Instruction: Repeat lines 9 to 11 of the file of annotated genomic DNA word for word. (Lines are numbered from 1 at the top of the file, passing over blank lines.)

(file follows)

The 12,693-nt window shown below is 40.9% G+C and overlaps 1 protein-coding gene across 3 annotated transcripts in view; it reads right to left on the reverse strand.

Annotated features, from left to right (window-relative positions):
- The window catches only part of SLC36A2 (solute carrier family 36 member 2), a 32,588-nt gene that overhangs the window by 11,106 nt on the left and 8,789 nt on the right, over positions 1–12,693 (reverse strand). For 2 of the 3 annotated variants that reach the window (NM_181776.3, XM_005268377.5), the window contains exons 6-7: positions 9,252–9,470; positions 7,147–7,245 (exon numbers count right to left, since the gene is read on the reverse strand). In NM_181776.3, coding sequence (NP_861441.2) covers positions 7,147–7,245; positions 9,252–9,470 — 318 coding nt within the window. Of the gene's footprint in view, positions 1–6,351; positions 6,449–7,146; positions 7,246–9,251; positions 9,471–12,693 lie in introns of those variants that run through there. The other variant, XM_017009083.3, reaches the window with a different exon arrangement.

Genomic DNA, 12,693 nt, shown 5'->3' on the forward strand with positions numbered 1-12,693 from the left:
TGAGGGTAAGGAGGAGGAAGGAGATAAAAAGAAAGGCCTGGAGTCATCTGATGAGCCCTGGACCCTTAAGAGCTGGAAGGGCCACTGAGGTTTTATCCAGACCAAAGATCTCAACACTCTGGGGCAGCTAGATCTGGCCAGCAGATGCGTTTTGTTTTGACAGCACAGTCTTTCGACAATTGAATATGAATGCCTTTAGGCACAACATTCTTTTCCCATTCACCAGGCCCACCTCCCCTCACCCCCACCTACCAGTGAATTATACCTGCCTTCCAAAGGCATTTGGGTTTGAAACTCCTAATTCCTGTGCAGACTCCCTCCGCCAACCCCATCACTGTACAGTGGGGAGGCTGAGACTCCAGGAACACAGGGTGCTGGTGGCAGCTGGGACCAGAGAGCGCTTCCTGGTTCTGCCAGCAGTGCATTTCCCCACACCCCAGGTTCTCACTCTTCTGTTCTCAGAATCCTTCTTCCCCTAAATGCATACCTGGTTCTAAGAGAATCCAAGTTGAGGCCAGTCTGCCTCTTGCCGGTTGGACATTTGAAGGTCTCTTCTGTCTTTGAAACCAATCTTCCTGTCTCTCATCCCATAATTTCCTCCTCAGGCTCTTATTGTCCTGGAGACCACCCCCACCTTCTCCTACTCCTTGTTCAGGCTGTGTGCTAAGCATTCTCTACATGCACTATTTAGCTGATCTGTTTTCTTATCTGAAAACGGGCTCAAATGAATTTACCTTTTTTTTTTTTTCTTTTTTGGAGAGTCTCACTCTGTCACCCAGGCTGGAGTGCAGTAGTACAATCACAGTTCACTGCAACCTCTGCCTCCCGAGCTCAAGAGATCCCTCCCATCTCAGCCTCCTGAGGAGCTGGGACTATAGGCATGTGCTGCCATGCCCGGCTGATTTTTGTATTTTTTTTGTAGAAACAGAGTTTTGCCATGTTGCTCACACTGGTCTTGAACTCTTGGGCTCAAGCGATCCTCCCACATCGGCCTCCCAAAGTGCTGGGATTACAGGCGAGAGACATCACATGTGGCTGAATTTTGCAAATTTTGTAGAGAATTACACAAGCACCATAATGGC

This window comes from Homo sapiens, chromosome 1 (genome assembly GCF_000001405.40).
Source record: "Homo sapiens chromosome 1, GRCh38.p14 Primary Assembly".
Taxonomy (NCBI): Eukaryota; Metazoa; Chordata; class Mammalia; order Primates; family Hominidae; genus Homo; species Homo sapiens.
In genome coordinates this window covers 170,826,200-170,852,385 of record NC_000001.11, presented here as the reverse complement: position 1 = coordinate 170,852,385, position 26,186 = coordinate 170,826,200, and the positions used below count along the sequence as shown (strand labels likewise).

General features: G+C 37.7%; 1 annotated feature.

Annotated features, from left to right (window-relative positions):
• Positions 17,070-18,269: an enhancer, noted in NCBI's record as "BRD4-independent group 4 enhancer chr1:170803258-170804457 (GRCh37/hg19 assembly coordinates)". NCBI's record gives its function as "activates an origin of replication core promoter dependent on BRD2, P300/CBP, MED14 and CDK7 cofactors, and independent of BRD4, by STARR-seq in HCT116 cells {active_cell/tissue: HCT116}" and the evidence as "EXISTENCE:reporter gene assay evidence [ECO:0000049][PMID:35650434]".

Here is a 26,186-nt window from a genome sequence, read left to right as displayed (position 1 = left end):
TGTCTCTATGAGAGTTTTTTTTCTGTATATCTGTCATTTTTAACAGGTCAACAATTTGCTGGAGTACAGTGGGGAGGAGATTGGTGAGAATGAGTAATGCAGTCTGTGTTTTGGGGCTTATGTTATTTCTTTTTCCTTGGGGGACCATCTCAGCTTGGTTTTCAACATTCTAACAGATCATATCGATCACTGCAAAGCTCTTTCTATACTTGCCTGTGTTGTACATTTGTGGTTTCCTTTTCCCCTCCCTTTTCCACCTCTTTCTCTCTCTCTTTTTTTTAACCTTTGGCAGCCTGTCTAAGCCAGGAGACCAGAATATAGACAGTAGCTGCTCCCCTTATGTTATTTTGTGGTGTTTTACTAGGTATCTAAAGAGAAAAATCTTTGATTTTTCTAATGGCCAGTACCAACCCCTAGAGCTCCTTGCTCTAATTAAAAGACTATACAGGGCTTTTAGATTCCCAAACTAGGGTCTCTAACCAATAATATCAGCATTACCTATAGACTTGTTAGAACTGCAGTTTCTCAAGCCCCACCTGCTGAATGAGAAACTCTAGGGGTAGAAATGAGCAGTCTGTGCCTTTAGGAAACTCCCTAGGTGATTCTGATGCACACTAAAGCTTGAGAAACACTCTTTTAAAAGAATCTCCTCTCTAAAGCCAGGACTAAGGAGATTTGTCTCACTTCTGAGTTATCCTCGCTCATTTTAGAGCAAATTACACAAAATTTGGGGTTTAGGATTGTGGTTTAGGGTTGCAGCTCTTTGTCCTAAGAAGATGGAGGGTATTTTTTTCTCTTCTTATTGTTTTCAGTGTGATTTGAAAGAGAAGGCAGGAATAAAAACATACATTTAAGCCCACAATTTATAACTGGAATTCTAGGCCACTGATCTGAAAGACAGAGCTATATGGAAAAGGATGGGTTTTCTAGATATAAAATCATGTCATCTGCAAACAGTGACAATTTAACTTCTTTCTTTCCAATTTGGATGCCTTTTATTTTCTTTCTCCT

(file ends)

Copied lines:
In genome coordinates this window covers 170,826,200-170,852,385 of record NC_000001.11, presented here as the reverse complement: position 1 = coordinate 170,852,385, position 26,186 = coordinate 170,826,200, and the positions used below count along the sequence as shown (strand labels likewise).

General features: G+C 37.7%; 1 annotated feature.

Annotated features, from left to right (window-relative positions):